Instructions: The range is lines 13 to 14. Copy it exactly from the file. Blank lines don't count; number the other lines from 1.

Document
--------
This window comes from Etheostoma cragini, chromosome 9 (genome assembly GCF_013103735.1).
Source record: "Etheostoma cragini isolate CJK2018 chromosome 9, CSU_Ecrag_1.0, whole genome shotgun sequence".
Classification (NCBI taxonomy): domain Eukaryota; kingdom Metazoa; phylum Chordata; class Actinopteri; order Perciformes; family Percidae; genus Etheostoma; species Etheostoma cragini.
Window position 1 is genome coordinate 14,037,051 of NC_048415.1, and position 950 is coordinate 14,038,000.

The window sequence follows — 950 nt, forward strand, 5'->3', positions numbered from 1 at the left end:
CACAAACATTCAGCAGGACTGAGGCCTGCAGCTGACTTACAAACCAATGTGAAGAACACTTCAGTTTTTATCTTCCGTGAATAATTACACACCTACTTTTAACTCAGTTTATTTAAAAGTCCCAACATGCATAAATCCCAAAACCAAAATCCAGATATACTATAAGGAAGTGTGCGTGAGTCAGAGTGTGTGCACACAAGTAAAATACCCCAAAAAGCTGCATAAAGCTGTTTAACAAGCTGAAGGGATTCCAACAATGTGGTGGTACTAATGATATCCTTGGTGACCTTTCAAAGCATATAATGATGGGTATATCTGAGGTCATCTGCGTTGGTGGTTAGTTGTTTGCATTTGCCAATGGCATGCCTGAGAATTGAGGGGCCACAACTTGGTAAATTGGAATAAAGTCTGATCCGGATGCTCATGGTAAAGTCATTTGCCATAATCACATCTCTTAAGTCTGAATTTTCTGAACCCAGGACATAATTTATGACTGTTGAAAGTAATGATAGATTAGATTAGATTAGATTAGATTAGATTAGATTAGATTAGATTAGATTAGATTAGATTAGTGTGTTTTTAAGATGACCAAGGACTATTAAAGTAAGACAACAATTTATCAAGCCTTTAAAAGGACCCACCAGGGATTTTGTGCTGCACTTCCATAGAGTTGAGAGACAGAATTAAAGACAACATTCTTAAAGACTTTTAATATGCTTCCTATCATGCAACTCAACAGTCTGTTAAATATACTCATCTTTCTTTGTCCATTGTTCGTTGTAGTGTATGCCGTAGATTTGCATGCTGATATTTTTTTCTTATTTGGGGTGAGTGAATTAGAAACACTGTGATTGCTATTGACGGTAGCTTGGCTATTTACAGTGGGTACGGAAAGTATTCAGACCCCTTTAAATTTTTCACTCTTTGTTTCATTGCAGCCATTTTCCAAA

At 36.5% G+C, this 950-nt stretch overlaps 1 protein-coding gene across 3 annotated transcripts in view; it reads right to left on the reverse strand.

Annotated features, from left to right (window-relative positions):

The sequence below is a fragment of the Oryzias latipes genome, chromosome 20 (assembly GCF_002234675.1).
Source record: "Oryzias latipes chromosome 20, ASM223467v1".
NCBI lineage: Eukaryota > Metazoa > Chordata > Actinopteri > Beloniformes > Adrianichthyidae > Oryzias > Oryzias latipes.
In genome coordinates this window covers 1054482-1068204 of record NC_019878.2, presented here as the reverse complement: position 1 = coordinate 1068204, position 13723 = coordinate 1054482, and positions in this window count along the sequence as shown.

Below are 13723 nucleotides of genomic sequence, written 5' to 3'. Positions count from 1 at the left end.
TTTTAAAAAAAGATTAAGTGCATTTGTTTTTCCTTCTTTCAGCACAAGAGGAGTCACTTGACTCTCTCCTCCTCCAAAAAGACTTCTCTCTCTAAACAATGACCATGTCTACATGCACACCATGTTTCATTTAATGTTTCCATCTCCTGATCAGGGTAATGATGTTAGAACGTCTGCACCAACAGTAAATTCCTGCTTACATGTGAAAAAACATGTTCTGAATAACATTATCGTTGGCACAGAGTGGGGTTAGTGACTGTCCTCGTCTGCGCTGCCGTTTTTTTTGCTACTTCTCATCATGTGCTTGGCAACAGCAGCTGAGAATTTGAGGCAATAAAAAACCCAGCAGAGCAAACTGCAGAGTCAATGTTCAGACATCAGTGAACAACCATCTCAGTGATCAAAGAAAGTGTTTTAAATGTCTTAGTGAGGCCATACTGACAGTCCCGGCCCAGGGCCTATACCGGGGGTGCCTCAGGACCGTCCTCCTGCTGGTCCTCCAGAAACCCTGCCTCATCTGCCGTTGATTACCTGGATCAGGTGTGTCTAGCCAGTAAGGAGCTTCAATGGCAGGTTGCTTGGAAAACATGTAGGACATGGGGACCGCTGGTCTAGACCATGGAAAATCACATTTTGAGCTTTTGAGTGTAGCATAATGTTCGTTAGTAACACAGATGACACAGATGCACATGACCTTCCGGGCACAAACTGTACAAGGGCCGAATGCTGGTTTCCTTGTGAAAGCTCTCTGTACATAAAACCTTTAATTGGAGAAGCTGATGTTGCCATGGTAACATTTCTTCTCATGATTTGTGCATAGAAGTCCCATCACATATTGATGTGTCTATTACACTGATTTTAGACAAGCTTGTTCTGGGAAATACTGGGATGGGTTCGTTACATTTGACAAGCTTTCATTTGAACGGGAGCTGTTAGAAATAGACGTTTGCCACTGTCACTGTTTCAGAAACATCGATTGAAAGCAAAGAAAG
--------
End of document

Below are 13723 nucleotides of genomic sequence, written 5' to 3'. Positions count from 1 at the left end.
TTTTAAAAAAAGATTAAGTGCATTTGTTTTTCCTTCTTTCAGCACAAGAGGAGTCACTTGACTCTCTCCTCCTCCAAAAAGACTTCTCTCTCTAAACAATGACCATGTCTACATGCACACCATGTTTCATTTAATGTTTCCATCTCCTGATCAGGGTAATGATGTTAGAACGTCTGCACCAACAGTAAATTCCTGCTTACATGTGAAAAAACATGTTCTGAATAACATTATCGTTGGCACAGAGTGGGGTTAGTGACTGTCCTCGTCTGCGCTGCCGTTTTTTTTGCTACTTCTCATCATGTGCTTGGCAACAGCAGCTGAGAATTTGAGGCAATAAAAAACCCAGCAGAGCAAACTGCAGAGTCAATGTTCAGACATCAGTGAACAACCATCTCAGTGATCAAAGAAAGTGTTTTAAATGTCTTAGTGAGGCCATACTGACAGTCCCGGCCCAGGGCCTATACCGGGGGTGCCTCAGGACCGTCCTCCTGCTGGTCCTCCAGAAACCCTGCCTCATCTGCCGTTGATTACCTGGATCAGGTGTGTCTAGCCAGTAAGGAGCTTCAATGGCAGGTTGCTTGGAAAACATGTAGGACATGGGGACCGCTGGTCTAGACCATGGAAAATCACATTTTGAGCTTTTGAGTGTAGCATAATGTTCGTTAGTAACACAGATGACACAGATGCACATGACCTTCCGGGCACAAACTGTACAAGGGCCGAATGCTGGTTTCCTTGTGAAAGCTCTCTGTACATAAAACCTTTAATTGGAGAAGCTGATGTTGCCATGGTAACATTTCTTCTCATGATTTGTGCATAGAAGTCCCATCACATATTGATGTGTCTATTACACTGATTTTAGACAAGCTTGTTCTGGGAAATACTGGGATGGGTTCGTTACATTTGACAAGCTTTCATTTGAACGGGAGCTGTTAGAAATAGACGTTTGCCACTGTCACTGTTTCAGAAACATCGATTGAAAGCAAAGAAAG